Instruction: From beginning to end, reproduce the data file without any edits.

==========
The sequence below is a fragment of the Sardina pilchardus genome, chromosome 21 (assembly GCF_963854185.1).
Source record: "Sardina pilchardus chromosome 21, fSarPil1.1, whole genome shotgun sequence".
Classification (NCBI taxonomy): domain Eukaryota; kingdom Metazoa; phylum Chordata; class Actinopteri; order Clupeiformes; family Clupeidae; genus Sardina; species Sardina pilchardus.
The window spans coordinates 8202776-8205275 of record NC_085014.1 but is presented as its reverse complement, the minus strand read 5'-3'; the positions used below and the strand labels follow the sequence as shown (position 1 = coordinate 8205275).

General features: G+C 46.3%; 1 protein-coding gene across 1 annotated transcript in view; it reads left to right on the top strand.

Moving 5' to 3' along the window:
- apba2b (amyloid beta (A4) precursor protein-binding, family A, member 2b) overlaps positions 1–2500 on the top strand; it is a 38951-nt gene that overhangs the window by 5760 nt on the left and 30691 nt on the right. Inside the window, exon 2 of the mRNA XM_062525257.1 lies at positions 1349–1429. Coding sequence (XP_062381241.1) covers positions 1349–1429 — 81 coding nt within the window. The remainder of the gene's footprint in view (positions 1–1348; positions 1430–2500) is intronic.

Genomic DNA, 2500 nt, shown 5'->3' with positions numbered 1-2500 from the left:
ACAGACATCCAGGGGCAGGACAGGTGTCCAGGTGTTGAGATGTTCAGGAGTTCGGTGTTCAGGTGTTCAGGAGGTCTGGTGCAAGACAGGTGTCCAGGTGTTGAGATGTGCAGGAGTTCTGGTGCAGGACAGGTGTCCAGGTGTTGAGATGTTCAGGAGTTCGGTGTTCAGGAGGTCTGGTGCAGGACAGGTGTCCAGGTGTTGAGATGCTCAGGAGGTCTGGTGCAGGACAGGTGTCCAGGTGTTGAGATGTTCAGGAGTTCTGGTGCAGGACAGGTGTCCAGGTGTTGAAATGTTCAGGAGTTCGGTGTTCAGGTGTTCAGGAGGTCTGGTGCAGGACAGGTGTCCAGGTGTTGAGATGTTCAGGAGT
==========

The sequence below is a fragment of the Sardina pilchardus genome, chromosome 21 (assembly GCF_963854185.1).
Source record: "Sardina pilchardus chromosome 21, fSarPil1.1, whole genome shotgun sequence".
Classification (NCBI taxonomy): domain Eukaryota; kingdom Metazoa; phylum Chordata; class Actinopteri; order Clupeiformes; family Clupeidae; genus Sardina; species Sardina pilchardus.
The window spans coordinates 8202776-8205275 of record NC_085014.1 but is presented as its reverse complement, the minus strand read 5'-3'; the positions used below and the strand labels follow the sequence as shown (position 1 = coordinate 8205275).

General features: G+C 46.3%; 1 protein-coding gene across 1 annotated transcript in view; it reads left to right on the top strand.

Moving 5' to 3' along the window:
- apba2b (amyloid beta (A4) precursor protein-binding, family A, member 2b) overlaps positions 1–2500 on the top strand; it is a 38951-nt gene that overhangs the window by 5760 nt on the left and 30691 nt on the right. Inside the window, exon 2 of the mRNA XM_062525257.1 lies at positions 1349–1429. Coding sequence (XP_062381241.1) covers positions 1349–1429 — 81 coding nt within the window. The remainder of the gene's footprint in view (positions 1–1348; positions 1430–2500) is intronic.

Genomic DNA, 2500 nt, shown 5'->3' with positions numbered 1-2500 from the left:
ACAGACATCCAGGGGCAGGACAGGTGTCCAGGTGTTGAGATGTTCAGGAGTTCGGTGTTCAGGTGTTCAGGAGGTCTGGTGCAAGACAGGTGTCCAGGTGTTGAGATGTGCAGGAGTTCTGGTGCAGGACAGGTGTCCAGGTGTTGAGATGTTCAGGAGTTCGGTGTTCAGGAGGTCTGGTGCAGGACAGGTGTCCAGGTGTTGAGATGCTCAGGAGGTCTGGTGCAGGACAGGTGTCCAGGTGTTGAGATGTTCAGGAGTTCTGGTGCAGGACAGGTGTCCAGGTGTTGAAATGTTCAGGAGTTCGGTGTTCAGGTGTTCAGGAGGTCTGGTGCAGGACAGGTGTCCAGGTGTTGAGATGTTCAGGAGT